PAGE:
Beauty slayed the beast is an old story, but it’s been revived and energized in Jay Roach’s defiantly entertaining “Bombshell.” The movie concerns the women of Fox News, whose allegations of sexual harassment brought down network CEO Roger Ailes in 2016.
Roach walks a tightrope, for as he presents the courage it took the women to topple their tyrannical boss, he offers the viewer women who are prickly, ambitious and self-indulgent. “I don’t care that you like me, only that you believe me,” one of them says.
It’s difficult to balance heroism depicted in characters who dare the viewer to disapprove of them, but Roach pulls it off by undercutting the moral compromises with cinematic style.
Jon Poll’s editing gives the movie a kinetic drive and Barry Ackroyd’s nimble camera glides through the Fox News offices as host Megyn Kelly (Charlize Theron) explains to the viewer how Ailes hired attractive women with great legs to hook men on a 24-hour news channel. “This is why all the tables are see-through,” Kelly elaborates.
“Bombshell” eventually turns more sober as the details of Ailes’ toxic reign kick in. Roach’s style and tone shift to a documentary-like approach. Women try to find the nerve to speak up but are silenced. Friendly meetings with Ailes turn sinister. The movie’s quieter moments are the most difficult to watch.
Talk show host Gretchen Carlson (Nicole Kidman) is the first to come forward in earnest. She files a lawsuit against Ailes claiming he fired her after she rejected his advances. Kelly, for much of the movie, holds out as she performs a balancing act of her own: Bite the hand the made her a star at Fox or follow Carlson and go public with accusations of sexual harassment.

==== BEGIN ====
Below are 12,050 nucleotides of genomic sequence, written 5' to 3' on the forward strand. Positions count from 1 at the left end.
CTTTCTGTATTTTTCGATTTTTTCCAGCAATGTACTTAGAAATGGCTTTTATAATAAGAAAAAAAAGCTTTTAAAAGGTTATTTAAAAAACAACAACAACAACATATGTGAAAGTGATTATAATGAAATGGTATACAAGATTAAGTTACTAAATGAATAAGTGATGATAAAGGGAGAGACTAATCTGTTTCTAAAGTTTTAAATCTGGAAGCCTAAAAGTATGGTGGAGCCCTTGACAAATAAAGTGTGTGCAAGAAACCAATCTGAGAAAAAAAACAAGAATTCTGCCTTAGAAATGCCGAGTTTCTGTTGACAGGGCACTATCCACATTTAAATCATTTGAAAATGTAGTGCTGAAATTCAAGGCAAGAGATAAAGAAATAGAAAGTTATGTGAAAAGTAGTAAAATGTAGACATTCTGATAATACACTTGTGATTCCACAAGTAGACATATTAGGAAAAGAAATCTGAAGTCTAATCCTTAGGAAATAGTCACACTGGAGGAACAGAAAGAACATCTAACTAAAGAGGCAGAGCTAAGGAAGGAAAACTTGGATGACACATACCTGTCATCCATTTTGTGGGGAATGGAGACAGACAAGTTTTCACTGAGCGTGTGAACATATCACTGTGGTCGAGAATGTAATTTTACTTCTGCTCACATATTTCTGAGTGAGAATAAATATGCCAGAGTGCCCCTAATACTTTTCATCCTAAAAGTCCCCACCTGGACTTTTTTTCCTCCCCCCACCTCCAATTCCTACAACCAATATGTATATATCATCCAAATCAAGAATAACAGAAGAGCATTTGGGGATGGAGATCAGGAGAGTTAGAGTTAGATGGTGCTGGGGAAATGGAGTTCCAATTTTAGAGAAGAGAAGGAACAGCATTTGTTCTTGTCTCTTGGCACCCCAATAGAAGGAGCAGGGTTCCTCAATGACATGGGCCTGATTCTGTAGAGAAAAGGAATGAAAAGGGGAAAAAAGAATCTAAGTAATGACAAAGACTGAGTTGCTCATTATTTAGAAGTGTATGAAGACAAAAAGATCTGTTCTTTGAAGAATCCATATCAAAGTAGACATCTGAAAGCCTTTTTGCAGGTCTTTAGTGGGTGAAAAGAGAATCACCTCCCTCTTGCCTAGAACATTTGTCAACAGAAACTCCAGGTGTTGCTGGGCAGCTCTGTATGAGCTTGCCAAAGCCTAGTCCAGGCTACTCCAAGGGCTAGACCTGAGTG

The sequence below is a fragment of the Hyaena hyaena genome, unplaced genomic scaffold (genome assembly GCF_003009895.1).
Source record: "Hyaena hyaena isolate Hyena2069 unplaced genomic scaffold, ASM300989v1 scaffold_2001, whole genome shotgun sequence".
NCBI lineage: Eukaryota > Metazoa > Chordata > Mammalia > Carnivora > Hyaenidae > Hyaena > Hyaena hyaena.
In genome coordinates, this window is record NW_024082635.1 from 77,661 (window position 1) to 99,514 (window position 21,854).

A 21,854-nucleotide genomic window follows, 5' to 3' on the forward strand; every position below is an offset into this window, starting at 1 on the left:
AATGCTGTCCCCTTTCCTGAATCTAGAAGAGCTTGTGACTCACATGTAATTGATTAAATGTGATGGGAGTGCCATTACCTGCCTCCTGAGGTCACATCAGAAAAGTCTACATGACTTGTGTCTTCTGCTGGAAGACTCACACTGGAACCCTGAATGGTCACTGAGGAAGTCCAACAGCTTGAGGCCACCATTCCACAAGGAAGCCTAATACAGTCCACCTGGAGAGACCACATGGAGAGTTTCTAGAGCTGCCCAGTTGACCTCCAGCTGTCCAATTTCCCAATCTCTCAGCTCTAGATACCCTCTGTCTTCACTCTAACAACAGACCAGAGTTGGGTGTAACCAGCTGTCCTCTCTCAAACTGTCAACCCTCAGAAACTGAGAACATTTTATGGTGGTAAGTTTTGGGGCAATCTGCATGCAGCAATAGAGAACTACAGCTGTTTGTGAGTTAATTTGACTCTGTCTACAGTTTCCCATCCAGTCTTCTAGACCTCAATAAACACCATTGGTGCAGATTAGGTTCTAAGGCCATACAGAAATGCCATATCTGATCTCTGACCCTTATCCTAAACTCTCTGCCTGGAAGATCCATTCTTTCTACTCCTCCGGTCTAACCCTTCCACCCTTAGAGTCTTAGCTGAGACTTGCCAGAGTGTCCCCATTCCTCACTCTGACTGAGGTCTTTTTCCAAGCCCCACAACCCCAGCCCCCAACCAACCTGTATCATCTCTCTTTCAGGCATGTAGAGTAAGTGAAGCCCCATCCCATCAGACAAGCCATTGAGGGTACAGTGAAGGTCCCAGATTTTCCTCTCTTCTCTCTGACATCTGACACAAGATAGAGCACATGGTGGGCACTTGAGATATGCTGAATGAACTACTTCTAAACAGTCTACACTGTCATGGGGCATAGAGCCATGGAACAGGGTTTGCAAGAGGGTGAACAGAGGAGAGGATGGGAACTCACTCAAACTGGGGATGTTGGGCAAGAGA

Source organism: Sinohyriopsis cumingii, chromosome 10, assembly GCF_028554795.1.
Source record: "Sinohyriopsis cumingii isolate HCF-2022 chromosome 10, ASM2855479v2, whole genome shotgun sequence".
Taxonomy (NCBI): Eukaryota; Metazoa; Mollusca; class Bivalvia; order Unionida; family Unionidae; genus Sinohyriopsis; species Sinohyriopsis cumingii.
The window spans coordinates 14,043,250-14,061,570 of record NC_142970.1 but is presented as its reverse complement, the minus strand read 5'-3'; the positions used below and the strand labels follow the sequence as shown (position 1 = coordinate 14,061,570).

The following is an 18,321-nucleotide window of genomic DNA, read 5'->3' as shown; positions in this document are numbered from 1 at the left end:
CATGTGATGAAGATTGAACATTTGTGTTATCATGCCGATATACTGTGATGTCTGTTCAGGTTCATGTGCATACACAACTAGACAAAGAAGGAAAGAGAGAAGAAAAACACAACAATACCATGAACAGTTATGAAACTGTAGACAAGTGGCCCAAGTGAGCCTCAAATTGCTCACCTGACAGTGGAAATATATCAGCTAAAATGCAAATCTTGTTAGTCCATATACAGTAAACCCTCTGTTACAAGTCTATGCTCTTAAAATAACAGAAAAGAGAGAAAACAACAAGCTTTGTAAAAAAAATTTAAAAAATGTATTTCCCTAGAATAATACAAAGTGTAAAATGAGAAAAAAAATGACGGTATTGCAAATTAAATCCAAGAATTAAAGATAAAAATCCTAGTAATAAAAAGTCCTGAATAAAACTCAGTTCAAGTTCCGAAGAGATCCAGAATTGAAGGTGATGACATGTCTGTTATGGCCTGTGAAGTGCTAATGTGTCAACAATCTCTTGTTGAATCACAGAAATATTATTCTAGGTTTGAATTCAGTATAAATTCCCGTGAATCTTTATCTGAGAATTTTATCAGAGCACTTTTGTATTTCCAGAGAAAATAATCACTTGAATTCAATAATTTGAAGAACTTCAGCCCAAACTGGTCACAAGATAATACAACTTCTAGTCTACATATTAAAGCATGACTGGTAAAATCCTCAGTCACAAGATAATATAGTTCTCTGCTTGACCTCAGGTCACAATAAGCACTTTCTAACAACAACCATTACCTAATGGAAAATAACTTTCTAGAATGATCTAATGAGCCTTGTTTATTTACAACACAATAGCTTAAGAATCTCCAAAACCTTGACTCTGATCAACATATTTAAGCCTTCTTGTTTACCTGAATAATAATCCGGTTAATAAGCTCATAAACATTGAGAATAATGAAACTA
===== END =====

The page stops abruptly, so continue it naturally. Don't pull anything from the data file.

Margot Robbie is cast as the “evangelical millennial” Kayla Pospisil, a fictional character who embodies all the women wronged by Ailes. Her job interview with Ailes begins cheerfully and ends in a nightmare of fear and humiliation. It’s the movie’s finest, scariest moment.
A weakness of the movie is the introduction of Donald Trump as a secondary villain and his feud with Kelly. Trump went on television and accused Kelly of, as she put it, “anger menstruating,” when she moderated the Republican presidential debate. The sequence feels calculated to make a wider point about sex and politics, but the picture goes slack here and the scene never achieves its aim.
More successful is writer Charles Randolph’s treatment of the women’s political beliefs, which are presented in a convincing, matter-of-fact way. Another virtue is that the actors don’t go over the top into satire. These are credible, restrained performances.
Theron is amazing. She floods the character and completely disappears behind Kelly’s perma-blonde hair and freeze-dried smile. Her voice deepens and her gaze intensifies as the movie goes on. It’s an uncanny transformation. John Lithgow makes a memorable nemesis of Ailes. Jowly and piggish, Lithgow’s Ailes conducts his reign of terror by blending jocularity and manipulation.
“Bombshell” is a tough story to tell, but the refusal of the actors and filmmakers to downplay the highs that money, power and privilege mean to these women elicits an honest ethical ambiguity.